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WikiLeaks and hacktivists labelled threats to US trade

(ARTICLE 19/IFEX) - ARTICLE 19 is concerned that the new US Administration Strategy on Mitigating the Theft of US Trade Secretes (Strategy), released last week, lists whistle-blowing organisation WikiLeaks and other digital activists ("hacktivists") among those who use tools of "economic espionage against US companies." The Strategy, aimed at "coordinating and improving the government's efforts to protect trade secrets against foreign competitors," was made public as Private Bradley Manning, accused of providing documents to WikiLeaks, marked 1,000 days in custody and prepares to appear again before a military court.

ARTICLE 19 recognises that the US government has legitimate interests in protecting the confidentiality of information that contains trade secrets or that would be likely to seriously prejudice the commercial interests of third parties. However, including whistleblowers and new media websites, such as WikiLeaks, among those that pose a threat to the US economy is worrying. It is indicative of continuous attempts by the US government to suppress the functioning of whistleblowing organisations on various grounds.

ARTICLE 19 has previously highlighted that organisations, such as Wikileaks, represent a powerful extension of the media's function as a public watchdog, by receiving information from confidential sources and making it available to the public. This is particularly important for information about corruption, fraud, mismanagement, illegal corporate practices and many other ills in society. WikiLeaks and similar organisations have become important forums through which the public are alerted to such disclosures. They have also reinvigorated investigative journalism and inspired new forms of non-traditional media that have diversified the means through which people share and receive information.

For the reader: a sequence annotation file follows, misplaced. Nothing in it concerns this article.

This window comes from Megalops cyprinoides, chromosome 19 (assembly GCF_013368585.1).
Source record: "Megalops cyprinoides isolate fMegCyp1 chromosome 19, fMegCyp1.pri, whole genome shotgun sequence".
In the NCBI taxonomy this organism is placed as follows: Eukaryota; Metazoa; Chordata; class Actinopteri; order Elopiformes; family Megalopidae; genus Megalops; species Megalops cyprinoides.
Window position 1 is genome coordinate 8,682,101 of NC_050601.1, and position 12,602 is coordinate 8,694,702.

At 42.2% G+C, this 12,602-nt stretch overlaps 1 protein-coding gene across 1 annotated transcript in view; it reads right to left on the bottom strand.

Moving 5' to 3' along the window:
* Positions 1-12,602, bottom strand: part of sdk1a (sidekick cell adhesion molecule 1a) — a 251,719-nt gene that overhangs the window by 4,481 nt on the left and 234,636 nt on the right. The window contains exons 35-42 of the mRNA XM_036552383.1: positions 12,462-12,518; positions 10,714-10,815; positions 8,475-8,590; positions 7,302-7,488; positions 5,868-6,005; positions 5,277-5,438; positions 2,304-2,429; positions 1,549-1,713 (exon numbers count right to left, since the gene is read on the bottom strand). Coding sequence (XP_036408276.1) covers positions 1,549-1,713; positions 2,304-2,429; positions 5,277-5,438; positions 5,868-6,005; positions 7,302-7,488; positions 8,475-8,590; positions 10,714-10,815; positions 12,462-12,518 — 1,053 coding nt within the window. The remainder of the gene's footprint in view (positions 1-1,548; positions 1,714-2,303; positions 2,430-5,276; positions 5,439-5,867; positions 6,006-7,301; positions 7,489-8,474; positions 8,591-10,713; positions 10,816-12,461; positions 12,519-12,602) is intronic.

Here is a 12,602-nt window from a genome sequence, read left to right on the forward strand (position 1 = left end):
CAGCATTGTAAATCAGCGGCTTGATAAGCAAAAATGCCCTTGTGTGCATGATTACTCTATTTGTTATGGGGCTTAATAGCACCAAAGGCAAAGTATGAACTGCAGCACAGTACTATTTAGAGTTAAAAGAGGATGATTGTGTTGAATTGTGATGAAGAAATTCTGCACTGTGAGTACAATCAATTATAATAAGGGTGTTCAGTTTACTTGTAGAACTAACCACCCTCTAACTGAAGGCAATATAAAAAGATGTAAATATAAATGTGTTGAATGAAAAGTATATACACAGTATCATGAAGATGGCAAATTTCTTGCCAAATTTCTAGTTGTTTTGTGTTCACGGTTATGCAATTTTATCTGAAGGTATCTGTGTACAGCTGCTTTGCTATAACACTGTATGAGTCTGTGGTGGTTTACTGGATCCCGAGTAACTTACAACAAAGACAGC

So far, WikiLeaks has exposed governmental wrongdoing alongside the wrongdoing of private companies. The organisation has also drawn attention to illegal and unethical practices of private intelligence companies targeting individuals on behalf of their corporate and government clients, shed light on tax evasion through Swiss banks and revealed the US government's efforts to drive up the price of medicine in developing countries.

In respect to the protection of commercial interests, ARTICLE 19 also recalls that in 2008, the US District Court for the Northern California rejected an attempt of the Swiss Bank, Julius Baer, to restrain Wikileaks from disclosing certain information of public concerns on its website, based on freedom of expression (First Amendment) arguments.

The US Government made freedom of expression on the Internet one of the priorities of its foreign policy and this commitment must not be limited to the international arena.

There is growing international recognition that new media organisations and whistleblowing websites are creating new channels for political debate and activism and play a crucial role in maintaining transparency and democratic forms of government.

ARTICLE 19 calls on the US Government to follow this trend and adopt measures that enable - rather than restrict - the work of whistleblowers and new types of media. Such measures are also necessary to demonstrate that US Government foreign policy genuinely supports freedom of expression online and applies at home as much as it does overseas.

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